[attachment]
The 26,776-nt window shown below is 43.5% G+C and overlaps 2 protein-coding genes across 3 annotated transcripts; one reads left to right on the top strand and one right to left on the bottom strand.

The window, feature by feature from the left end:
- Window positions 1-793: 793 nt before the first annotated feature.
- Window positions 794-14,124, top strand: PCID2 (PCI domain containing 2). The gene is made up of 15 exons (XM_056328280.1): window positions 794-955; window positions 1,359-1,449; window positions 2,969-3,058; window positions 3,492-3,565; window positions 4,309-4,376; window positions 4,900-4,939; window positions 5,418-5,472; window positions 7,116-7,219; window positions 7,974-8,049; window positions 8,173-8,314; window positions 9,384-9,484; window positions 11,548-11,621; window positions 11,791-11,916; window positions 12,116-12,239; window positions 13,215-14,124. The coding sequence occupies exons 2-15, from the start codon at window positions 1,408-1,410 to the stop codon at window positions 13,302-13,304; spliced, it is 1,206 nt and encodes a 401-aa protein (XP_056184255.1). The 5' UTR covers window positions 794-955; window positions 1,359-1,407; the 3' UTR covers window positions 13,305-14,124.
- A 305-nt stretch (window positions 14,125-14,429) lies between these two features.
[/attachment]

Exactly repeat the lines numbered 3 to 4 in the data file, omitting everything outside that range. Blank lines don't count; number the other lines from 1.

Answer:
- Window positions 1-793: 793 nt before the first annotated feature.
- Window positions 794-14,124, top strand: PCID2 (PCI domain containing 2). The gene is made up of 15 exons (XM_056328280.1): window positions 794-955; window positions 1,359-1,449; window positions 2,969-3,058; window positions 3,492-3,565; window positions 4,309-4,376; window positions 4,900-4,939; window positions 5,418-5,472; window positions 7,116-7,219; window positions 7,974-8,049; window positions 8,173-8,314; window positions 9,384-9,484; window positions 11,548-11,621; window positions 11,791-11,916; window positions 12,116-12,239; window positions 13,215-14,124. The coding sequence occupies exons 2-15, from the start codon at window positions 1,408-1,410 to the stop codon at window positions 13,302-13,304; spliced, it is 1,206 nt and encodes a 401-aa protein (XP_056184255.1). The 5' UTR covers window positions 794-955; window positions 1,359-1,407; the 3' UTR covers window positions 13,305-14,124.